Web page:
Posted on: November 12, 2013

Public Asked to Watch for Entangled Whale Found Nov. 11 During Pacific Whale Foundation Whalewatch

The public is being asked to keep a lookout for a juvenile humpback whale off Maui that has large green polypropylene line wrapped around its tail flukes, so that a rescue team from the Hawaiian Islands Humpback Whale National Marine Sanctuary will be able to locate it and disentangle it. 
 
Pacific Whale Foundation's vessel Ocean Discovery encountered the entangled whale on Monday, November 11 around 4 pm about 1 and 1/2 miles outside of Lahaina Harbor. The Pacific Whale Foundation vessel was returning from its 2 pm whalewatch cruise when it located the whale.
 
"We spotted a blow ahead of us, on the way to the harbor," relayed Pacific Whale Foundation senior vessel staff person Sierra Frye-Keele, "As we got closer, we noticed that the whale didn't seem to be lifting its fluke (tail) out of the water as it dove.  We eventually realized that the tail area was entangled in a what appeared to be a large, green polypropylene line." 
 
The captain and crew contacted Ed Lyman, Large Whale Entanglement Response Coordinator for the Hawaiian Islands Humpback Whale National Marine Sanctuary (Sanctuary) and waited with the whale for as long as possible. The Sanctuary coordinates the Hawaiian Islands Entanglement Response Network, a community-based network that works closely with NOAA Fisheries, Hawaii’s Department of Land and Natural Resources, and the U.S. Coast Guard to safely respond to marine animals in distress.
 
Around 16:40 pm, the raft Great White agreed to stay with the whale, so that the Pacific Whale Foundation vessel could let its passengers disembark at Lahaina Harbor. 
 
"Unfortunately the animal continued north toward a wind line, started doing longer dives and began traveling faster; along with the diminishing light, this made monitoring the animal very challenging.  As a result the animal was lost sight of just prior to our arrival," reported Ed Lyman. 
 
"Ocean Discovery and Great White did great monitoring the animal," he said. "Early on when the crew of Ocean Discovery was monitoring the animal it was traveling slowly with short dive intervals. Time, that wind line, and a change in the animal's behavior worked against us all." 
 
"We have the word out, so hopefully we get a re-sight," he said. 
 
Since its inception in 2002, the Hawaiian Islands Entanglement Response Network has successfully freed 17 whales of entangling gear and in the process, removed over 7,000 feet of line.
 
The importance of a trained network and quick response cannot be overstated when it comes to successfully freeing entangled whales.  
 
"Smaller marine animals, like seals, dolphins and turtles, don't really have much of a chance once they become severely entangled, and quickly die," notes Lauren Campbell, Conservation Manager at Pacific Whale Foundation.  "However large whales are strong enough that they can end up dragging gear for days and months, which gives response teams time to get out on the water and increases the chance that the individual can be saved," she explains.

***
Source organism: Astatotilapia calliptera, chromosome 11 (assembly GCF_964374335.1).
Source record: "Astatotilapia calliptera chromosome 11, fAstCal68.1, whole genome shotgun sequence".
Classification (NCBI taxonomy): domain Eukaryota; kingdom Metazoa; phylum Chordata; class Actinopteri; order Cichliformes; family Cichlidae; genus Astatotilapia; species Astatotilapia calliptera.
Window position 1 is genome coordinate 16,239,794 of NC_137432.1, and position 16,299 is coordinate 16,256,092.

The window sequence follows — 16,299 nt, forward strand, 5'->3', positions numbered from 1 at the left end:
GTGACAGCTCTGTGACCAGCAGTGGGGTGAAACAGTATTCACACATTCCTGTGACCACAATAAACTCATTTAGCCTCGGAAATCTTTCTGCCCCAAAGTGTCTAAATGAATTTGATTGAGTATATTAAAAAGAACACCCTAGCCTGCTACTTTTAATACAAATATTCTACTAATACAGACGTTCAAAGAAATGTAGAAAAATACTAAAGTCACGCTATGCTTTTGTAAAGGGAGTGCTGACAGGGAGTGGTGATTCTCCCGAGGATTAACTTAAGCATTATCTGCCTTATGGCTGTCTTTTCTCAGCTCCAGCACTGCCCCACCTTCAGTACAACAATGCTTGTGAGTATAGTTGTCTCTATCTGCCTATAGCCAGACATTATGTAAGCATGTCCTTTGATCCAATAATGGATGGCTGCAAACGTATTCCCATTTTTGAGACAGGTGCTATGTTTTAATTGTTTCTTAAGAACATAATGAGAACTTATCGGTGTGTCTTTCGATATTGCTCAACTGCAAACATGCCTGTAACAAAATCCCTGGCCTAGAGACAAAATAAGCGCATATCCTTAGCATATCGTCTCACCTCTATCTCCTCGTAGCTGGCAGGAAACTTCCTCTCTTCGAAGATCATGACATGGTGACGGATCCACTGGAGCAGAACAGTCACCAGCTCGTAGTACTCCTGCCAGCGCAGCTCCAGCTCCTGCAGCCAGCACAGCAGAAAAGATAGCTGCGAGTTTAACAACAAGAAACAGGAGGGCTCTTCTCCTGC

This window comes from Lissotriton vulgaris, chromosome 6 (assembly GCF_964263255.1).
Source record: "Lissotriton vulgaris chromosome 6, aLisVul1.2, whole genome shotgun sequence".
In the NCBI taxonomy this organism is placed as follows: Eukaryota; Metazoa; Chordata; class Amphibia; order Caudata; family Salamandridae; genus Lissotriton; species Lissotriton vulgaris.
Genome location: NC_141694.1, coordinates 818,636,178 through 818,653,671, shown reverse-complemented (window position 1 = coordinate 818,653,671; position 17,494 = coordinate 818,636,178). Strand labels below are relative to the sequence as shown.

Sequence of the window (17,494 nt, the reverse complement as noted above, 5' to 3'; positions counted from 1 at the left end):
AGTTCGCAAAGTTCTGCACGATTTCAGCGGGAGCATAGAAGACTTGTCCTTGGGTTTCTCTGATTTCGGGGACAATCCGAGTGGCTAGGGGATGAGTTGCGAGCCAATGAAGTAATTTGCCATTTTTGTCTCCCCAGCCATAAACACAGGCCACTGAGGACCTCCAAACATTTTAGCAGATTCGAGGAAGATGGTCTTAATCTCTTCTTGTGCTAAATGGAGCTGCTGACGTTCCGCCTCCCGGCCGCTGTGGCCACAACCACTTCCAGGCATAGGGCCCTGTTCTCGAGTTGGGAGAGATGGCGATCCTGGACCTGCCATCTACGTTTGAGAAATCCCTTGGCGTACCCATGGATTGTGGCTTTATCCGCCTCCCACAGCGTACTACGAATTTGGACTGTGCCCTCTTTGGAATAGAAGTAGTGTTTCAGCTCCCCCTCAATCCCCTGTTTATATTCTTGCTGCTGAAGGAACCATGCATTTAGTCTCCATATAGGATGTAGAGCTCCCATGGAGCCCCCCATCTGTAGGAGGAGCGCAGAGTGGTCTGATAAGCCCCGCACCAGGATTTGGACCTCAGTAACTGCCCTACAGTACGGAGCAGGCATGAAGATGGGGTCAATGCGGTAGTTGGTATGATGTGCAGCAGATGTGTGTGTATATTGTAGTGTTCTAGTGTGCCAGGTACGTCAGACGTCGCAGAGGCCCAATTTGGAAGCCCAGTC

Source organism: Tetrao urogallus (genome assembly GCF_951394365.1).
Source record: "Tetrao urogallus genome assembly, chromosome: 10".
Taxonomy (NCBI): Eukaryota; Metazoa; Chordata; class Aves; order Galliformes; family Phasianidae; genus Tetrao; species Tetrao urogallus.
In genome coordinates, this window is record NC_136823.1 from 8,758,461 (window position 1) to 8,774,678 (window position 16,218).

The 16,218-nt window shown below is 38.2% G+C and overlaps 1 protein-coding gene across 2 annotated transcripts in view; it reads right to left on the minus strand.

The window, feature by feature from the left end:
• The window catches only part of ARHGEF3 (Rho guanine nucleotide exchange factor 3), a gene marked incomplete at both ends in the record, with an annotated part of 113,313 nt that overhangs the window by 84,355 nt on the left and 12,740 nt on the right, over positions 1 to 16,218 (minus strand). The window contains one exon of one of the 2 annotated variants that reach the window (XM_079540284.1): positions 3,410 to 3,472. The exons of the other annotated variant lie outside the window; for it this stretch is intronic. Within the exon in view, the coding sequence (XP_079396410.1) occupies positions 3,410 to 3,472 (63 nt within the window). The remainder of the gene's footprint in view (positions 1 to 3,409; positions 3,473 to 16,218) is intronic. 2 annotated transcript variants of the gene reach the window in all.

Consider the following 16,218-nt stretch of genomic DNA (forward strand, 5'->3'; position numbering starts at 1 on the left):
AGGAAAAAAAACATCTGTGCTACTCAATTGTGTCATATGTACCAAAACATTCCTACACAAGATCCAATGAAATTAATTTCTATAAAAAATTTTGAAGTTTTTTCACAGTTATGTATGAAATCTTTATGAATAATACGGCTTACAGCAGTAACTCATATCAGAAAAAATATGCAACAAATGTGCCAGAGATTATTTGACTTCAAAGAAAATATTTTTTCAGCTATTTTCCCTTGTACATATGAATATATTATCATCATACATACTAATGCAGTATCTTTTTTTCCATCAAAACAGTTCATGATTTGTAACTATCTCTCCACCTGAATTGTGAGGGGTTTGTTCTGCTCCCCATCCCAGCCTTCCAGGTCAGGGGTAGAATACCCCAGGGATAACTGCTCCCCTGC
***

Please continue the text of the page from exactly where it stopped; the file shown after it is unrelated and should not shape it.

Pacific Whale Foundation requires every captain and crewmember to attend the Be Whale Aware/Large Whale Entanglement Response training hosted by Pacific Whale Foundation and the NOAA Sanctuary each autumn.  The training, free and open to all local boaters, industry professionals and vessel staff, reviews guidelines for responsible boating during whale season, as well as the role the community can play towards large whale entanglement response.  
 
This year's training will be held in December at a date and time to be announced.  All vessel operators are invited to attend this free program. 
 
In addition, NOAA Sanctuary hosts a variety of training opportunities throughout the winter for those interested in joining the Hawaiian Islands Entanglement Response Network.
 
"The crew did everything right," praises Campbell.  "By the time I got the notice, they had already called Ed Lyman of the NOAA Sanctuary and were waiting for backup assistance from two rafts who would keep eye on the individual until the disentanglement team arrived."
 
While Campbell warns the public never to attempt to disentangle a whale themselves, she does point out a number of ways that individuals can help reduce the threat of entanglement. 
 
"First and foremost, do your part to help keep marine debris out of the ocean.  Participate in a local beach cleanup, or organize one of your own.  I also encourage choosing seafood from sustainable fisheries that have minimal by-catch and habitat impact," suggests Campbell.
 
If you see an entangled whale, immediately call the NOAA Fisheries Hotline at (888) 256-9840and collect as much information as you can about the individual (e.g. location, speed, direction traveling).  Pictures and videos will also help properly authorized teams better assess the situation.
 
Photos by:
Worsfolds of Vancouver, BC
Tony Murri